A national HIV organisation is horrified by recent calls from the Australian Medical Association (AMA) Queensland to start ‘monitoring’ HIV-positive people in Australia.

NAPWA executive director Jo Watson told Southern Star comments by AMA Queensland president Dr Mason Stevenson that the current national register monitoring HIV notifications isn’t being used to its full potential are “ignorant”.

Stevenson told AAP the current national HIV register could be used to determine if HIV-positive people are regularly seeking treatment and to “re-enforce safe sex practices”.

“We were pretty horrified,” Watson said. “I have to say that it caught us by surprise there was that sort of comment coming from any sort of Australian medical body.

“It seem[s] to be so incredibly ignorant in terms of the comments not really understanding what already occurs in terms of public health guidelines and policies around monitoring safe practices, and protection of people through a range of public health frameworks.”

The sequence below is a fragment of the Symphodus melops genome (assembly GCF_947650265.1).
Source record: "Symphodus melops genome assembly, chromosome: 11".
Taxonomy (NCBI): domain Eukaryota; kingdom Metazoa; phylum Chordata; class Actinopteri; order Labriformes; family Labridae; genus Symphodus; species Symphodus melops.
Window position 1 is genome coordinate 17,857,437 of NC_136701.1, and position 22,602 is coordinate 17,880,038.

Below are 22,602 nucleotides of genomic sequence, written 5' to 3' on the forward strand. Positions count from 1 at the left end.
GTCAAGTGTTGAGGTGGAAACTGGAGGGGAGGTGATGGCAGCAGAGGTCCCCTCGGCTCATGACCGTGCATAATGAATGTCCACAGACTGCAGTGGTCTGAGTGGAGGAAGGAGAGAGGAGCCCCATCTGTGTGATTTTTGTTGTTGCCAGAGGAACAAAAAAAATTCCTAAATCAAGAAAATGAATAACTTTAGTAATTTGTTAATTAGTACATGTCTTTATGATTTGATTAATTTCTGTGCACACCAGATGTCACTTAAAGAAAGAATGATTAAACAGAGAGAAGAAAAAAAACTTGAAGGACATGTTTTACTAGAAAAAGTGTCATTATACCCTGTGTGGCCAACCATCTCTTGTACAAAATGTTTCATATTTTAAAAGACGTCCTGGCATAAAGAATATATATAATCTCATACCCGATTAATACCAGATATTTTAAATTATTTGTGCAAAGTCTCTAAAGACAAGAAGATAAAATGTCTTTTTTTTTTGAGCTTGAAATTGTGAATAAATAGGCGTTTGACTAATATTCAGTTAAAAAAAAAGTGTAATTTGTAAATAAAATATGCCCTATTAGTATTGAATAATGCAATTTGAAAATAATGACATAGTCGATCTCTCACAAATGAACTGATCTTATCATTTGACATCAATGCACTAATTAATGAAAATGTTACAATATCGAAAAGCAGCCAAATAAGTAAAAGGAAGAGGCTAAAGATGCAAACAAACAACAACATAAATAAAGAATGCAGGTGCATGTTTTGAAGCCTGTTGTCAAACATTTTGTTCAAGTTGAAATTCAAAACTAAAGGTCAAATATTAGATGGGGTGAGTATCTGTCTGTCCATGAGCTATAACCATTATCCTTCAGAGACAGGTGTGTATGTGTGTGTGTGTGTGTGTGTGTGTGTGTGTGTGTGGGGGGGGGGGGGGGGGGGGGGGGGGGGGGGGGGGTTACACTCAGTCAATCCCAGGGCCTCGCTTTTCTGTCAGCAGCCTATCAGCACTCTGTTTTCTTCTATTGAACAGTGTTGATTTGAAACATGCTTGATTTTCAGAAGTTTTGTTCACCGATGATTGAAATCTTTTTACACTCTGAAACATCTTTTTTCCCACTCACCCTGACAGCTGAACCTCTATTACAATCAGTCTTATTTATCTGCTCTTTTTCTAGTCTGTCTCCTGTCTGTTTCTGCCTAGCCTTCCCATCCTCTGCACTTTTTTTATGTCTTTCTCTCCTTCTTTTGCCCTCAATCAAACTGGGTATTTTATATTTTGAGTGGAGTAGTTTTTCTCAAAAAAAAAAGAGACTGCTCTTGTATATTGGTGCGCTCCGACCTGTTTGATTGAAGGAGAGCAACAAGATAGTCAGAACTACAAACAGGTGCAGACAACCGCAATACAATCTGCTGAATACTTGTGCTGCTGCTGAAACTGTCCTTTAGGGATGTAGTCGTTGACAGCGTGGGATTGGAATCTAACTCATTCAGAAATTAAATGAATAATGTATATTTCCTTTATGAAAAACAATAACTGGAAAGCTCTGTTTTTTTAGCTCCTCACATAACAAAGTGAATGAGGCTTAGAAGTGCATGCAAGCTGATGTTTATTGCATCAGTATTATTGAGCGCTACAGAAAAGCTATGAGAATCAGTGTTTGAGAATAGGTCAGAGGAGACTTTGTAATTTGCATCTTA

Stevenson’s remarks were made following the arrest of a HIV-positive circus acrobat alleged to have had unprotected sex with women without disclosing his status.

Watson said using the national HIV register to monitor people would infringe on individual freedoms.

“Australia has a national HIV surveillance registry. That’s quite different from the notion the AMA Queensland president and others were implying we need some sort of register, a notion that people were all going to be named and collated for the way they moved around the country,” Watson said.

“The [suggestion] was incredibly offensive and just inappropriate.”

Watson said the calls echo those made in the 1980s at the height of fear campaigns about the spread of AIDS.

“The [HIV] management guidelines in place were only nationally endorsed last year,” she said.

“They’re a framework by which all the states and territories work with each other and they’ve been endorsed by groups like NAPWA and others as being appropriate for first putting forward the principles of health promotion and trying to support people in appropriate counselling and education before we look at the more punitive measures.”

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